Friday 18 Apr
 
 
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OKG Newsletter


Topic: Letters

LETTERS


Letters to the Editor

Wanda Jo Stapleton
In May, 2013 the Oklahoma Legislature passed House Bill 2226. This new law told females under age 17 that they must have a doctor’s prescription for getting over-the-counter emergency contraception (called Plan B or the morning after pill).
 
Wednesday, January 29, 2014

LETTERS

 
Wednesday, February 19, 2014

LETTERS


Letters to the Editor

Phil Bacharach
I appreciate that Chicken-Fried News is supposed to be irreverent and clever, but it should at least remain accurate. Unfortunately, the Feb. 19 brief, “Money to spend,” (Oklahoma Gazette) isn’t particularly irreverent or clever, and it’s not accurate.
 
Wednesday, February 26, 2014

LETTERS


Letters to the Editor

David Grow
The deceptively titled Scientific Education and Academic Freedom Act, House Bill 1674, by Rep. Gus Blackwell is again being considered this year in the Legislature.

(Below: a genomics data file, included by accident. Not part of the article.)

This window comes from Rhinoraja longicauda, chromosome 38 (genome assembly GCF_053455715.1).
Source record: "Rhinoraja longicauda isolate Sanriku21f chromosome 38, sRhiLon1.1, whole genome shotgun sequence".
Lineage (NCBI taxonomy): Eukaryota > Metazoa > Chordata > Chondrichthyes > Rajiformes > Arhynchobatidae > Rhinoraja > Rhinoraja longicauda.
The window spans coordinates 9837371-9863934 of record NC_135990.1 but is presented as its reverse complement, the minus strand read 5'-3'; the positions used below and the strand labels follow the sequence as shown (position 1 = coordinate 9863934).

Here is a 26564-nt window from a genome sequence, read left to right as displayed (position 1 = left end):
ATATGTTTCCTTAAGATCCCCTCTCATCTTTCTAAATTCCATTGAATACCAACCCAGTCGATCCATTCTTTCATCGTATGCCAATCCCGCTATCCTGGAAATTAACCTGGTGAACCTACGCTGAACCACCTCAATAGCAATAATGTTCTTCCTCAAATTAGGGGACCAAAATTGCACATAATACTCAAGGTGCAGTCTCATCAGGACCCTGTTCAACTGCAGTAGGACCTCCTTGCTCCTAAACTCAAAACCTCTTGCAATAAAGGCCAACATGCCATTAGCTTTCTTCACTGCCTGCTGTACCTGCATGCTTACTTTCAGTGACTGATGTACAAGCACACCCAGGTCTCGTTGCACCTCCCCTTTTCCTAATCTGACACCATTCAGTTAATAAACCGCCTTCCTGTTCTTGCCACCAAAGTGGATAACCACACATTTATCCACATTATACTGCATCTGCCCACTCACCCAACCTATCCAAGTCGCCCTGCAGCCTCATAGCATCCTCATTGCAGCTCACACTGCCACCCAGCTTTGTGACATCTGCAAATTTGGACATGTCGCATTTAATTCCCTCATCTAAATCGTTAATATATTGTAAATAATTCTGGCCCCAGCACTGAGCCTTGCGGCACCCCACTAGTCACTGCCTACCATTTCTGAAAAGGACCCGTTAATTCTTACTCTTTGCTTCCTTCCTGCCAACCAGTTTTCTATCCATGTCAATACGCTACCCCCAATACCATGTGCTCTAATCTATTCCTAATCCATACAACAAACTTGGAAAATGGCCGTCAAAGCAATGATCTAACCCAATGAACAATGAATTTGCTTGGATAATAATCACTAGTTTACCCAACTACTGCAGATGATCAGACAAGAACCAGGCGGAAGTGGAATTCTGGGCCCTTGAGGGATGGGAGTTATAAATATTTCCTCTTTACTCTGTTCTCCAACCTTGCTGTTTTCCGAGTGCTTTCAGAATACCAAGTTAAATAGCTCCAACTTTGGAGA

Wednesday, March 12, 2014

LETTERS


Letters to the Editor

Nathaniel Batchelder
Americans are against the next war. Ongoing negotiations with Iran could lead to normalized relations, even a major trading partner with the U.S. Iran would import U.S. beef and grains, benefiting Oklahoma producers. U.S. firms serving the petroleum and other industries are eager to open offices in Iran and become trading partners. Releasing Iran’s oil production would lower the world oil price, giving Americans relief at the gas pumps.
 
Wednesday, March 19, 2014

LETTERS

Our federal tax dollars wasted?


Letters to the Editor

Wanda Jo Stapleton
Vital information could be provided on billboards at one or more of the entrances to Oklahoma. These billboards could say, “Welcome to Oklahoma, where Gov. Mary Fallin is denying Medicaid to 131,000 Oklahomans.”
 
Tuesday, April 1, 2014

LETTERS

Cruel and unusual?


Letters to the Editor

David Slane
Recently, an Oklahoma County district judge ruled the secrecy element of the state’s lethal injection death penalty process was unconstitutional. According to the law, the exact components of the three-drug cocktail used to execute death row inmates are supposed to be confidential. The secrecy has extended to the drug supplier as well as the name of the executioner.
 
Wednesday, April 16, 2014
 
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